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Coin Stacking School Project

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Hi, I'm Mitch Fincher and these pages are from a talk I gave while a Civil Engineering student at Texas Tech University.

The following is the basic pattern for building cantilevered structures with Pennies. Although it looks trivial, we can build amazing structures with these pillars. All penny columns are ten pennies high, a "stack". Two side-by-side pennies held in place by a penny above them is called a "triad". Below is a stack with two triads resting on top.


triad of pennies
Now, I'll show you how to build a simple bridge. Duplicate the above structure and slide them together.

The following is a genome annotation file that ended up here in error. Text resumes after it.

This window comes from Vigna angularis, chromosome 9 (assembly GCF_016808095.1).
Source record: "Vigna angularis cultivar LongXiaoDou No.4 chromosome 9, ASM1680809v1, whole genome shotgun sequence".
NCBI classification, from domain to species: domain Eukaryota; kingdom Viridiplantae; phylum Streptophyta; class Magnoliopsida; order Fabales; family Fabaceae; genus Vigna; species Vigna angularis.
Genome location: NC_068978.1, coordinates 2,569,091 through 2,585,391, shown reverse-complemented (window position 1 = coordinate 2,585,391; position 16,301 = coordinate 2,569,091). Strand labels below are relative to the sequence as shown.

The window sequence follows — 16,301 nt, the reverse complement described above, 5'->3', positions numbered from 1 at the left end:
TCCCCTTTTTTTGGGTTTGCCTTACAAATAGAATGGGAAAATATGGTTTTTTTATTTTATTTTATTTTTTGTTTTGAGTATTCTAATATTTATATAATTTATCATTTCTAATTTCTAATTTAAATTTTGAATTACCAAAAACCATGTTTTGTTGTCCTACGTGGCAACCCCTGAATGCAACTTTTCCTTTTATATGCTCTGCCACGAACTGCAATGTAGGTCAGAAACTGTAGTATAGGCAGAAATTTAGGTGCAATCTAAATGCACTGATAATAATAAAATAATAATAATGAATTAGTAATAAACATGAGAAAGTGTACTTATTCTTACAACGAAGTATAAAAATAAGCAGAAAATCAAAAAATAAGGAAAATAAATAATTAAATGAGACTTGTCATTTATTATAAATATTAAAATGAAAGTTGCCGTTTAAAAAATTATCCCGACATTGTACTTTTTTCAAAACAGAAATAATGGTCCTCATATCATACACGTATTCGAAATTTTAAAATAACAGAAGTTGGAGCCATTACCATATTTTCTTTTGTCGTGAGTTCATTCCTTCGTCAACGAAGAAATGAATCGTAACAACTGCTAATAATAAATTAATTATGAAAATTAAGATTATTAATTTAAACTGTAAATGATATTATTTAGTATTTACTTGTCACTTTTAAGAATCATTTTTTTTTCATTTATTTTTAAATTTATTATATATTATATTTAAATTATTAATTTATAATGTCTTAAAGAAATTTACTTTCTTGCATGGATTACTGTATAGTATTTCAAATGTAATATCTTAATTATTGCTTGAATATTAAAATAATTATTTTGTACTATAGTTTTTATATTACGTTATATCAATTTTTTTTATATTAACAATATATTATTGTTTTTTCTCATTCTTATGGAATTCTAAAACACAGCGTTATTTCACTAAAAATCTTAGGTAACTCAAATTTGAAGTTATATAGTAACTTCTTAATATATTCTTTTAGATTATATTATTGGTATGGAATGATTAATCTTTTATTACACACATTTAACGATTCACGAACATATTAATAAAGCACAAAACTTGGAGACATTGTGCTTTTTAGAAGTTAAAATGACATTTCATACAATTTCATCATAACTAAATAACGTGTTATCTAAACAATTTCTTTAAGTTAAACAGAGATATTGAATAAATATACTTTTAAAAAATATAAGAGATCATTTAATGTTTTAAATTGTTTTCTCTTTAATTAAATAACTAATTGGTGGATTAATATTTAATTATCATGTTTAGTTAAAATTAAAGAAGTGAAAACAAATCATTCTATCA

two triads of pennies
Carefully filling the space between with pennies, we create a one penny-span bridge.
penny bridge
Repeating the process by putting an extra triad on top of each stack, we can create a two penny-span bridge.
penny bridge
Although it looks weak, it will actually hold quite a bit of weight. Remember no glue or adhesive is used; only the compression weight of the pennies hold the structures together.
strong penny bridge
We can move on to a three penny-span bridge.
big penny bridge
And finally to six and seven penny-span bridges. These are highly effective study-avoidance mechanisms.
 
really big penny bridge
 
really big penny bridge
 
really big penny bridge

Click "Next" to move on to "The Big Tower".

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Submit your amazing coin stacking pictures.

Note: All stacks of coins were done without any glue. Only the weight of the coins provides the support. Enjoy the pictures. Coin Stacking is a fun hobby for kids, college students and adults.

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